by Noriyuki Morimoto
Does the allocation of businesses between Japan Post Bank and Japan Post make sense in the first place? The Postal Service Privatization Act, which separated Japan Post Bank and Japan Post, is rather a result of compromises to settle a major political conflict than a product of rational design.
Sales activities of investment trusts and government bonds are actually being run by Japan Post, not Japan Post Bank. These businesses were allocated to Japan Post Bank, not due to much consideration, but because of a general assumption that the bank should have the same business scope (including the loan business) as regular banks in the private sector.
However, as long as Japan Post Banks lacks the capability to provide loans, it is essentially not a bank but an investment company. Therefore, while Japan Post currently offers investment trusts and government bonds on behalf of Japan Post Bank, the structure would be much easier to understand if those activities directly come under Japan Post’s responsibility.
Going one step further, payment services (e.g. cash remittance) don’t have to be operated by Japan Post Bank either. The best direction for Japan Post is to create a seamless system encompassing product sales, logistics and payments as a non-bank institution. Meanwhile, Japan Post Bank can shift many of its businesses to Japan Post and focus on its role as an investment company.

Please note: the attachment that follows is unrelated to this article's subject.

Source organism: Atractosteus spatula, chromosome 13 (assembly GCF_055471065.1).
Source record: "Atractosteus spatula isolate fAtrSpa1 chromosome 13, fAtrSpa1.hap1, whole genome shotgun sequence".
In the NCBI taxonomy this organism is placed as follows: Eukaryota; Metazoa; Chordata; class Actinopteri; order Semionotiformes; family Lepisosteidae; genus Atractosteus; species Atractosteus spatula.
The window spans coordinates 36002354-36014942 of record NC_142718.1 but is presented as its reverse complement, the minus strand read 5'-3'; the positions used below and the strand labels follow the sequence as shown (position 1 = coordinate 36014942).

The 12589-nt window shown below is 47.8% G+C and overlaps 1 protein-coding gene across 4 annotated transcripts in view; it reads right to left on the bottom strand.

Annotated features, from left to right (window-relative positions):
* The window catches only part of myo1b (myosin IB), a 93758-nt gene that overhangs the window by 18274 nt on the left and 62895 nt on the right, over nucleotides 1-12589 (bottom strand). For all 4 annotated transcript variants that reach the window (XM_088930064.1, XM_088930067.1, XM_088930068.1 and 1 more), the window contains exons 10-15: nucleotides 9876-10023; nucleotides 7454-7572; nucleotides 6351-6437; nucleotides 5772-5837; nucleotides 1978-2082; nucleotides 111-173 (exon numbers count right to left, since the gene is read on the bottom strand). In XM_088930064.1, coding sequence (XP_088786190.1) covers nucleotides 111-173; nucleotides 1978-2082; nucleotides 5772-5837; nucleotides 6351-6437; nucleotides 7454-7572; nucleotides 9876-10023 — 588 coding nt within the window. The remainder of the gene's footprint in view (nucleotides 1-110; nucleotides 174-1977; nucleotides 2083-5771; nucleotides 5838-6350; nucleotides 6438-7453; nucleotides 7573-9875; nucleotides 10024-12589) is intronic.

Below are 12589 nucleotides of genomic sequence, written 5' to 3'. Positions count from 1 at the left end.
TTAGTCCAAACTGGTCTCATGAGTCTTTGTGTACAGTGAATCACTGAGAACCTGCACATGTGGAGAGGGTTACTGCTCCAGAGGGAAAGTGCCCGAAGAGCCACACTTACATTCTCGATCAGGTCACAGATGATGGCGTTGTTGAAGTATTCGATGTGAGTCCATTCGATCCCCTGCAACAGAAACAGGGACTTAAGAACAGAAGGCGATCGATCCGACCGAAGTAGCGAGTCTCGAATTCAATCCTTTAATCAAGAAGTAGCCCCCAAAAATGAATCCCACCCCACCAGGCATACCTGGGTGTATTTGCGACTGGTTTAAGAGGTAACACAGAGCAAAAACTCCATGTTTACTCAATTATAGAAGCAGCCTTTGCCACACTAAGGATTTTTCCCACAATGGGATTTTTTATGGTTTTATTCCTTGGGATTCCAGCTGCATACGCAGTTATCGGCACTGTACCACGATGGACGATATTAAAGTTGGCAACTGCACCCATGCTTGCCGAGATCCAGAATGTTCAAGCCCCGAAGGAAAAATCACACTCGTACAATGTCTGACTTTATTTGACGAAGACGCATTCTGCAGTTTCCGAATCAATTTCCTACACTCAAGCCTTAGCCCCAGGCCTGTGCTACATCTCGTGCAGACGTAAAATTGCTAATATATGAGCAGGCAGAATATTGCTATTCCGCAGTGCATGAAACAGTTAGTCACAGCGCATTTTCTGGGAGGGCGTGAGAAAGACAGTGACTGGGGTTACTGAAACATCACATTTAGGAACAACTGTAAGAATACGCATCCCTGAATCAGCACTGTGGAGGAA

By doing so, Japan Post should be able to create significant corporate value as the sole entity to remain in the Japanese postal service, while Japan Post Bank may create its own value as an institutional investor.
Sales of investment trusts and government bonds, as well as payment services, are currently allocated to Japan Post Bank simply for the purpose of securing revenues. This is resulting in unproductive costs within the organization, and rationalizing this structure can help to increase social value.
Japan Post Bank is essentially an investment company that gathers deposits and invests in the capital market. It should transfer the other businesses to Japan Post, so that the latter can directly manage the sales of investment trusts and government bonds. That will cause funds to move from Japan Post Bank’s deposits, and Japan Post Bank should be able to slim down to a size suitable for an investment company.
Chief Executive Officer, HC Asset Management Co.,Ltd. Noriyuki Morimoto founded HC Asset Management in November 2002. As a pioneer investment consultant in Japan, he established the investment consulting business of Watson Wyatt K.K. (now Willis Towers Watson) in 1990.